The Boots of Summer Augur Seasonless Revolt of Autumn

aleksander 2 The Boots of Summer Augur Seasonless Revolt of Autumn

On a recent balmy Saturday on the Ladies Mile of lower Fifth Avenue, the windows of Intermix, Anthropologie and H&M were just beginning to transition into displaying fall collections, but many of the shoppers shlepping around in 90-degree heat were curiously dressed in what could be mistaken for winter wear: Frye boots! Knit scarves! And woven beanie hats!

“You know you might get some looks if you wear boots and a scarf down the street in the summer,” said Morgan Monaco, 24, a Parks Department employee who has taken to wearing her Max Azria riding boots and black pashmina year-round. “But it’s this ironic-look trend, a sort of fuck you.”

Manhattan women are indeed giving the finger to the seasons, pulling tall leather boots onto their feet in the summer and opting for peep-toe summer pumps paired with thick tights and denim cutoffs in the winter months. Famous fillies like Kirsten Dunst, Blake Lively and Mischa Barton have all been spotted recently trotting through the city in heavy-duty footwear, scarves wrapped around their perspiring necks. Depending on whom you ask, it’s seasonless chic … or sartorial chaos.

According to Stephanie Solomon, vice president of women’s sales at Bloomingdale’s, we’re in the midst of a major new movement. “Seasonless dressing!” she called it, pointing out that Frye harness boots ($195) and Juicy riding boots ($625) have been selling unusually well this summer. “I don’t know anybody anymore who changes their closet from winter to summer. Every item in one’s wardrobe has become wearable year-round.”

Ms. Solomon suggested that there is “something rebellious and insouciant”—perhaps also a little kooky—about wearing winter togs during summer. “It’s like, ‘Oh, these boots are so comfortable and I know it’s 100 degrees outside, but I’ll just wear my shorts with these boots anyway.’”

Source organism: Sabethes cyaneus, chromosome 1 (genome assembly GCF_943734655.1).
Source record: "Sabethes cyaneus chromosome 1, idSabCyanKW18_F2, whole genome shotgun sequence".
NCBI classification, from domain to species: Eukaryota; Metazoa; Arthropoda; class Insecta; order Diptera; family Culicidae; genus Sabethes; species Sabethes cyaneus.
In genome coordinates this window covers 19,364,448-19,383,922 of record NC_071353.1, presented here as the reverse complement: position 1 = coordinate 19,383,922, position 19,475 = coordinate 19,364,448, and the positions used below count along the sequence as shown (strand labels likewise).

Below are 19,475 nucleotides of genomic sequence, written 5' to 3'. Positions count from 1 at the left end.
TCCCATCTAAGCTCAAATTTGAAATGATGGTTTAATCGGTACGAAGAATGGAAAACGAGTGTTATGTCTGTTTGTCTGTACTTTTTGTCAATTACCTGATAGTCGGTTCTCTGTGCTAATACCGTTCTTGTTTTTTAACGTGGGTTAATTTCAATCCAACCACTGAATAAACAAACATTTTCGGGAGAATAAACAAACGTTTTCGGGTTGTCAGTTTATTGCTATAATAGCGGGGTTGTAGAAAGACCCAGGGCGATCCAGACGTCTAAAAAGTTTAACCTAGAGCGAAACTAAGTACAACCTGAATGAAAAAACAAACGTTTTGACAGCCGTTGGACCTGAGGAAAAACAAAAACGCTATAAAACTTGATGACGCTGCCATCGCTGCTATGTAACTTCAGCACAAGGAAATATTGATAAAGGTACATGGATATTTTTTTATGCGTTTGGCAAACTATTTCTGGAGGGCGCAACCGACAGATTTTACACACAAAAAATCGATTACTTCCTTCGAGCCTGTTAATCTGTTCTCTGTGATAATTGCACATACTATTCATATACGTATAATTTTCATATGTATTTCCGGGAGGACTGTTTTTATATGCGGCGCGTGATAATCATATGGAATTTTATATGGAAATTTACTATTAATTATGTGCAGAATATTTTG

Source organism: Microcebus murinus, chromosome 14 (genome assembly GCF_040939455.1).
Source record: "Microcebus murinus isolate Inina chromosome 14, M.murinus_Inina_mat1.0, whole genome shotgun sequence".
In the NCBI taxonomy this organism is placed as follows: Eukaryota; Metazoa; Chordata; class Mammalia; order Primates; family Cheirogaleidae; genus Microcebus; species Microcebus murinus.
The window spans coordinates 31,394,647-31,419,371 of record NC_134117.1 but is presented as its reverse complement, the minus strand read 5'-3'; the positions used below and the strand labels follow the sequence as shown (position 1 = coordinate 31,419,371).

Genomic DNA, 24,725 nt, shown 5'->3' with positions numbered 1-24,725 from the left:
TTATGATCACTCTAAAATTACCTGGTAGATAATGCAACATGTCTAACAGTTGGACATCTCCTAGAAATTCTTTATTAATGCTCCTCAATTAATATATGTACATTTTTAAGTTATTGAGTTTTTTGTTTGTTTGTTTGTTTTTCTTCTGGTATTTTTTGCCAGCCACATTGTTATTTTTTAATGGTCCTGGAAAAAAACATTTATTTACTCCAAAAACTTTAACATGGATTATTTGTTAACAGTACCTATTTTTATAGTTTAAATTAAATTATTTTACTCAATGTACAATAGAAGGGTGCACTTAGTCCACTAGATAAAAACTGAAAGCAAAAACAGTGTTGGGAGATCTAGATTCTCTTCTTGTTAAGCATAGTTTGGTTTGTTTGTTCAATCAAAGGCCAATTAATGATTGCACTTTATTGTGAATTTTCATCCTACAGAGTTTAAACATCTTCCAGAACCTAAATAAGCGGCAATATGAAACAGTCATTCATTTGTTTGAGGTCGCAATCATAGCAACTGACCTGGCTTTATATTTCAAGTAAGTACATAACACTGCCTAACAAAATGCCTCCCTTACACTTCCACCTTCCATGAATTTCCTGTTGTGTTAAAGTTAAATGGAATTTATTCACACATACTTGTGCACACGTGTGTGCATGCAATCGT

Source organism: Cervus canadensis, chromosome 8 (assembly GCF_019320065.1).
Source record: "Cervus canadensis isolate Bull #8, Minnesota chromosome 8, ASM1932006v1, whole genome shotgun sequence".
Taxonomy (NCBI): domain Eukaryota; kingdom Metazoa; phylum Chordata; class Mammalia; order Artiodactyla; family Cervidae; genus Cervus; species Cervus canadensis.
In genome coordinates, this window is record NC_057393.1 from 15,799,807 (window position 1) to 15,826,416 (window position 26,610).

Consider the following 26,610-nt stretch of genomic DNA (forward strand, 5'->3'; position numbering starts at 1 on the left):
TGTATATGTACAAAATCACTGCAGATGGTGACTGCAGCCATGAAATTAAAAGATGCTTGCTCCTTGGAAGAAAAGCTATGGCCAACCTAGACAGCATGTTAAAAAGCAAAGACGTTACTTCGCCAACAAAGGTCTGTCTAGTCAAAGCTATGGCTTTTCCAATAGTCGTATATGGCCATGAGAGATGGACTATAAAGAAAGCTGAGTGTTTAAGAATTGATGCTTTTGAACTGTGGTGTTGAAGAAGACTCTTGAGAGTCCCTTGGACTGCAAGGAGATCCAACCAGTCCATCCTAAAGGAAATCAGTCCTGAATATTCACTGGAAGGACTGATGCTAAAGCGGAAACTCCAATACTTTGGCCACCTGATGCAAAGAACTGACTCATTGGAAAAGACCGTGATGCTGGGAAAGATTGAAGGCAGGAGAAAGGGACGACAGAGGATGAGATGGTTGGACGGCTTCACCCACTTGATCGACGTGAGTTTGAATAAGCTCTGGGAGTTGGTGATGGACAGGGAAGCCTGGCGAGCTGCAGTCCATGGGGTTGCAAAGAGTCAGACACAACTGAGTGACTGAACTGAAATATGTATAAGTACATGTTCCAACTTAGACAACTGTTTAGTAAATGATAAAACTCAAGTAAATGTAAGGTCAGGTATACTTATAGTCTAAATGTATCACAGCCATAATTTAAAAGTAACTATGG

SCARFING IT UP

Outside Anthropologie, The Observer spotted Julie Bernstein, an event planner at a Manhattan law firm, wearing a colorful knit scarf, simple slacks, a T-shirt and flip-flops. “I’m not swapping the winter and summer stuff in my closet as much, but I’ve always been against that,” said Ms. Bernstein, 29. “I just think clothing is more versatile right now, with no distinct style or rules.”

At Intermix, a Helmut Lang leather jacket ($1,265) and a sweater skirt by Diane von Furstenberg ($345) have become top-sellers this summer. And a $85 Love Quotes chunky linen scarf, photographed around the elongated necks of Sienna Miller, Lindsay Lohan and Cameron Diaz, has been flying out of Big Drop.

Linda Fargo, the women’s fashion director of Bergdorf Goodman, fingered global warming. “Shorter, less harsh winters, and longer summer months have made heavy fabrics less desirable and midweight to light fabrics more versatile,” she wrote in an e-mail.

“There is also the global nomad phenomenon,” said Valerie Steele, director of the Museum at the Fashion Institute of Technology. “People are traveling more frequently than they used to, and they need a wardrobe uniform that will take them anywhere they want to go.” And Ms. Solomon of Bloomingdale’s suggested that since designers like Roberto Cavalli and Marc Jacobs have begun catering to booming markets in places like Moscow and Dubai, their designs have become less season-oriented.

Whom else can we blame for the trend? The Internet, bien sûr.

Fashion weeks used to be trade shows, intended for the select eyes of editors, buyers, stylists and critics. Average shoppers rarely saw the collections before they appeared in a magazine spread and later arrived in stores. These days, however, even the casually fashion-conscious can browse through thousands of spring looks on Style.com mere hours after they come down the runway, devouring them faster than the presumed fashion experts sitting in the front rows. By the time the collections make it to the stores—when they become season-appropriate—it would be no surprise if they seem somehow dated, less desirable.